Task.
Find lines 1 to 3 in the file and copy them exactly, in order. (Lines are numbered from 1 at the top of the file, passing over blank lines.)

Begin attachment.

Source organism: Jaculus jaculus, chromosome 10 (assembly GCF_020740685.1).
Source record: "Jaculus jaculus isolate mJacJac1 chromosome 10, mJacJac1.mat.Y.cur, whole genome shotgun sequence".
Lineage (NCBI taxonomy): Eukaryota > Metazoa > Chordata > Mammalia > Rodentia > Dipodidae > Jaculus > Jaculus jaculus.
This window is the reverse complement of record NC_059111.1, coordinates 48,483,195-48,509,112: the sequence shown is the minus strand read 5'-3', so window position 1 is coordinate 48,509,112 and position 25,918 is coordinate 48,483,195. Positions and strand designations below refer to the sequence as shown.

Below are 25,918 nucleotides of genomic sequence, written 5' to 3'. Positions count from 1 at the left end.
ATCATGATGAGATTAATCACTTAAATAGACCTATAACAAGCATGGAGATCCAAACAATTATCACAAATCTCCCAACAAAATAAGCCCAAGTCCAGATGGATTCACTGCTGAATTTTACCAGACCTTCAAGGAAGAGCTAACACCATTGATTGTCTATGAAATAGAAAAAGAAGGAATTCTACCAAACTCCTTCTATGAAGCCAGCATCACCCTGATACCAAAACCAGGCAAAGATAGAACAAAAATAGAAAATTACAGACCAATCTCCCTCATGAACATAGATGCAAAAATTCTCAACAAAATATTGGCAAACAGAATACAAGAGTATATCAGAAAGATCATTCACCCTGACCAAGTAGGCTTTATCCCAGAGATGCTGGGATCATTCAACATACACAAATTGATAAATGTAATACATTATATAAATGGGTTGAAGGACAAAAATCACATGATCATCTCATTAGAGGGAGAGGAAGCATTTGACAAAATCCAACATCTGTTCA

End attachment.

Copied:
Source organism: Jaculus jaculus, chromosome 10 (assembly GCF_020740685.1).
Source record: "Jaculus jaculus isolate mJacJac1 chromosome 10, mJacJac1.mat.Y.cur, whole genome shotgun sequence".
Lineage (NCBI taxonomy): Eukaryota > Metazoa > Chordata > Mammalia > Rodentia > Dipodidae > Jaculus > Jaculus jaculus.